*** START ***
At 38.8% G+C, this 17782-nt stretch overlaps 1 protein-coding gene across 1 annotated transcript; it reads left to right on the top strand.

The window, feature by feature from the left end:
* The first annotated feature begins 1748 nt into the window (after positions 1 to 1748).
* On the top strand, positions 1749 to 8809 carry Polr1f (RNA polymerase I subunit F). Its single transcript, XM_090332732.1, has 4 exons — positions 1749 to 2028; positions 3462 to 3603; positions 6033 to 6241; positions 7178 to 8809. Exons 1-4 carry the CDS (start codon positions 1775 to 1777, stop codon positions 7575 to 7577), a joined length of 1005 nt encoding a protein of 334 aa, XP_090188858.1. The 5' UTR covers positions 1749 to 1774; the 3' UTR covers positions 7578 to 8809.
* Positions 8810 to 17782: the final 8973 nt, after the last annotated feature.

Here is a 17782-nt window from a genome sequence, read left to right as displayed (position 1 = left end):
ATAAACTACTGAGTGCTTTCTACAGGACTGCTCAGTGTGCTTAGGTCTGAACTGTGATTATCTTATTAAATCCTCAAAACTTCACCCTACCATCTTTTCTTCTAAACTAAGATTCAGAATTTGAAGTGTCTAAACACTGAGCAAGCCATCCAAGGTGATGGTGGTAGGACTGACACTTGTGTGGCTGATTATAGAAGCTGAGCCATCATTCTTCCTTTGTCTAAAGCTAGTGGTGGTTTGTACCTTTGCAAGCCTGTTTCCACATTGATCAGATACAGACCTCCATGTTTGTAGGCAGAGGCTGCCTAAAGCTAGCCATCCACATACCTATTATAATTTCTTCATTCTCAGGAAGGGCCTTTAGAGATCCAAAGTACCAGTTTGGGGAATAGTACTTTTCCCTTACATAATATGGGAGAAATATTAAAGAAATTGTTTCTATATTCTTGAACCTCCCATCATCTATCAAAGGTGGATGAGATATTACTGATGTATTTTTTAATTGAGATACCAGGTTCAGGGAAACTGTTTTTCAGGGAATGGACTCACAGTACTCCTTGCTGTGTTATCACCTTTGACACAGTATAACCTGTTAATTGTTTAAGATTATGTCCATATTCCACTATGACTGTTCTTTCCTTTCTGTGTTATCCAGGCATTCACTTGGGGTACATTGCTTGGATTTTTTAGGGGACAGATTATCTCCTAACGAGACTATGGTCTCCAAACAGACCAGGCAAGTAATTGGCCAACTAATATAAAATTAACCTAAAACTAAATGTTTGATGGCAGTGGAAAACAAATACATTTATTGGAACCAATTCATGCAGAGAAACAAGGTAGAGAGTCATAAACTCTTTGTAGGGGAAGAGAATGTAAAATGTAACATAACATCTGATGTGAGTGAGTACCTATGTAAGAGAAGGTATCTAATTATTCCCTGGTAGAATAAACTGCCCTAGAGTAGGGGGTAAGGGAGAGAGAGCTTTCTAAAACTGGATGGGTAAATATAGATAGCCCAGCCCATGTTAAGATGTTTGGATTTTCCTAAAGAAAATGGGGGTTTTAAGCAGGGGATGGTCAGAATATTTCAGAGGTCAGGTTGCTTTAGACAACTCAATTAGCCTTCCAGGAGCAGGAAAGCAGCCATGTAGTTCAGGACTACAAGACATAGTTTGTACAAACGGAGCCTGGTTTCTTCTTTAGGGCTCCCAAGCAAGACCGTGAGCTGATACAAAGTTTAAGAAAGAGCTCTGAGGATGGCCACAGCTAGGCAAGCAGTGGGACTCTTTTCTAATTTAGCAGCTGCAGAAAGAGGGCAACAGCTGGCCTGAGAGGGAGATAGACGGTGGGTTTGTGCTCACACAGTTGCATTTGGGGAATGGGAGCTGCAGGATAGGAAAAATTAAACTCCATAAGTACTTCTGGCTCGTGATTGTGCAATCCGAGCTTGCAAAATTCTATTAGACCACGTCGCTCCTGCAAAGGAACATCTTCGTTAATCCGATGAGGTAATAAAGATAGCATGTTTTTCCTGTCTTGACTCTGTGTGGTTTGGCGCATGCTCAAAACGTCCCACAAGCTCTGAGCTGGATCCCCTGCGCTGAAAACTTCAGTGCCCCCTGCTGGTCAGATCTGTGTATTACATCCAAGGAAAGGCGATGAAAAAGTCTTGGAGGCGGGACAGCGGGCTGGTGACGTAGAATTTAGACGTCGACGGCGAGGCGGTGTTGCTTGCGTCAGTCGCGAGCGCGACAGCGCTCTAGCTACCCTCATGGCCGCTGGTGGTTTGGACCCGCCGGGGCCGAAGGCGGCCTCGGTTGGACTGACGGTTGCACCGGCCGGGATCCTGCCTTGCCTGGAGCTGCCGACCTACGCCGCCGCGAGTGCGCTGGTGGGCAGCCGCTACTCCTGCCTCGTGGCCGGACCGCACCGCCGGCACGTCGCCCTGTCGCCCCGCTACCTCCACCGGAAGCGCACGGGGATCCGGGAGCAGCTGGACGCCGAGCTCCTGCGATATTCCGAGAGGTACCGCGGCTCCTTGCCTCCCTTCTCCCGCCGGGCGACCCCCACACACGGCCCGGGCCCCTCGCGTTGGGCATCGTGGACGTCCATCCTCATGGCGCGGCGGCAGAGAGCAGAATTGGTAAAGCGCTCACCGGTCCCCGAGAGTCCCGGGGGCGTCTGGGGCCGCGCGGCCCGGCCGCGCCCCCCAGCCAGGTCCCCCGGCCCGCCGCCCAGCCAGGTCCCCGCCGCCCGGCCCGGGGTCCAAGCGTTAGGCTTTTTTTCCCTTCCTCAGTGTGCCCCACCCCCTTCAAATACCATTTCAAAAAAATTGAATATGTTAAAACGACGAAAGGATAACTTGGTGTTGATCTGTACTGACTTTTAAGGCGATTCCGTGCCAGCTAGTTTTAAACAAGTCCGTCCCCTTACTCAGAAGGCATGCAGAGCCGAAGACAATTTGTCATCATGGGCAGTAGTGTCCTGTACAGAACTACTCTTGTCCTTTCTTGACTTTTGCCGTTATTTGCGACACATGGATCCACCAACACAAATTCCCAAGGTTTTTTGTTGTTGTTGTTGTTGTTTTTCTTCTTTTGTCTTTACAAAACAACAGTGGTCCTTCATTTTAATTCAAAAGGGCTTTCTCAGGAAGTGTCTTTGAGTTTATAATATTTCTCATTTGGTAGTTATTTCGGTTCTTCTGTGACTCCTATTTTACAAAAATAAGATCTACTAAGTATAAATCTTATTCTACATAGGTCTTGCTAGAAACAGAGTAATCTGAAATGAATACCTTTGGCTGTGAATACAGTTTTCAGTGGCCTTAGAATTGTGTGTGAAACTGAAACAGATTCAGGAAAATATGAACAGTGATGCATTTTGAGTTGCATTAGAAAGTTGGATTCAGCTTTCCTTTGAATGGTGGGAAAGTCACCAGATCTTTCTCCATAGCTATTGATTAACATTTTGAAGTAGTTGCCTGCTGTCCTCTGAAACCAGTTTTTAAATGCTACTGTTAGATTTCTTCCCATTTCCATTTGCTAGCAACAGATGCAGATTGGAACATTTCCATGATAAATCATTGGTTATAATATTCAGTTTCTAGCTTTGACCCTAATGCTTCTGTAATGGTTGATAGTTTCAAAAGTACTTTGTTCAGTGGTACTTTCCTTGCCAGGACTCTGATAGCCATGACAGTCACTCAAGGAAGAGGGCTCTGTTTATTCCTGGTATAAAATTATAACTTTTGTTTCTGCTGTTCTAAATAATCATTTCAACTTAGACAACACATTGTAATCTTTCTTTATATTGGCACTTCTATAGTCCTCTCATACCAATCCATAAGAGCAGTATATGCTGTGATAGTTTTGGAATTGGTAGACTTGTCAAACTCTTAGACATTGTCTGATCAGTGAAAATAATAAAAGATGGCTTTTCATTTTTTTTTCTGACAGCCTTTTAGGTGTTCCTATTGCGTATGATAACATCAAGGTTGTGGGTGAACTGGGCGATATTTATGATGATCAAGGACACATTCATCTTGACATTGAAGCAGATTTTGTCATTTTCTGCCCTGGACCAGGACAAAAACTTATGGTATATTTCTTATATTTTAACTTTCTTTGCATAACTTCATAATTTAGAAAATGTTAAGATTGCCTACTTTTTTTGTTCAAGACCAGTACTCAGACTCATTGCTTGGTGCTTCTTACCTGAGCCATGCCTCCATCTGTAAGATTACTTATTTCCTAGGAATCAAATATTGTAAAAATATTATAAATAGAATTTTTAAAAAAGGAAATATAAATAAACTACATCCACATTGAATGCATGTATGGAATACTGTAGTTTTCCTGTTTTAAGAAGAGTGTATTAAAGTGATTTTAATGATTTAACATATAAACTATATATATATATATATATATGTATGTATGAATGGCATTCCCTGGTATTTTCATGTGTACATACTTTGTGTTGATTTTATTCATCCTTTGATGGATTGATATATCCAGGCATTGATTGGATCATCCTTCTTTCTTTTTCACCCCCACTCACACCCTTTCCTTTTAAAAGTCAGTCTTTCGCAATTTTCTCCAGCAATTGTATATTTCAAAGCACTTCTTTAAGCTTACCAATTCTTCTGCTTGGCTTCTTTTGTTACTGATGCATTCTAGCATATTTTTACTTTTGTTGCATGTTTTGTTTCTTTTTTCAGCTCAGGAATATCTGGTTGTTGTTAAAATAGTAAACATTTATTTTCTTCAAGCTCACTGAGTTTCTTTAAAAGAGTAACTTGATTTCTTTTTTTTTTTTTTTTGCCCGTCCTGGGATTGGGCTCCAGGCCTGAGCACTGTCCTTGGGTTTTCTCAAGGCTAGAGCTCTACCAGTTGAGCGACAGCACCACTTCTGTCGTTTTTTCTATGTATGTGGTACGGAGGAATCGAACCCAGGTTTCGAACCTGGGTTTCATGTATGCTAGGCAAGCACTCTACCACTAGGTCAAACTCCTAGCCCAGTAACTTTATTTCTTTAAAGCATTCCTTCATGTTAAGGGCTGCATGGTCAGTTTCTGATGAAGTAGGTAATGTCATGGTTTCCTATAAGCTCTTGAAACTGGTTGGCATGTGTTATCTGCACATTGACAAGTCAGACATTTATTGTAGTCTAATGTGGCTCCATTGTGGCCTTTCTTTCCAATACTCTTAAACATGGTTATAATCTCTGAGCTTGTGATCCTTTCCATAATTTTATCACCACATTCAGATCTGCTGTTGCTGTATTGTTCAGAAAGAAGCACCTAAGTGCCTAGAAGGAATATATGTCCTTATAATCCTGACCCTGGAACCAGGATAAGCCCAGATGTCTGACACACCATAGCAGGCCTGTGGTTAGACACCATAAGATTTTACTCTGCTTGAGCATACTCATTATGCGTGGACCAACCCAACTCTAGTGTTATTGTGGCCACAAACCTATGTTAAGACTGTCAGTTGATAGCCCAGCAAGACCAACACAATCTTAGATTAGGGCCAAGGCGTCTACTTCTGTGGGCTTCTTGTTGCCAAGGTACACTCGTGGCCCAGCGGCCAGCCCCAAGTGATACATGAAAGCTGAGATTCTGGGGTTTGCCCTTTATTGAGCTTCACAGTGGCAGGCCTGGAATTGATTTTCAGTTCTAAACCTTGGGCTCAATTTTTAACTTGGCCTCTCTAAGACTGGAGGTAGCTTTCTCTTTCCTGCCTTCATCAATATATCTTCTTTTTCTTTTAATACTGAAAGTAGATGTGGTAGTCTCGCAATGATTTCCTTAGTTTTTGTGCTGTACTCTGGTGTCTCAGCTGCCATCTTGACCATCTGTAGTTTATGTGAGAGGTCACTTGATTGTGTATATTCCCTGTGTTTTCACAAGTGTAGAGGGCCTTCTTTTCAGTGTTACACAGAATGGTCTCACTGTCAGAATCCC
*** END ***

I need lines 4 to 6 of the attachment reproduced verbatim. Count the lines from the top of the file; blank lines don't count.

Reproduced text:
* On the top strand, positions 1749 to 8809 carry Polr1f (RNA polymerase I subunit F). Its single transcript, XM_090332732.1, has 4 exons — positions 1749 to 2028; positions 3462 to 3603; positions 6033 to 6241; positions 7178 to 8809. Exons 1-4 carry the CDS (start codon positions 1775 to 1777, stop codon positions 7575 to 7577), a joined length of 1005 nt encoding a protein of 334 aa, XP_090188858.1. The 5' UTR covers positions 1749 to 1774; the 3' UTR covers positions 7578 to 8809.
* Positions 8810 to 17782: the final 8973 nt, after the last annotated feature.

Here is a 17782-nt window from a genome sequence, read left to right as displayed (position 1 = left end):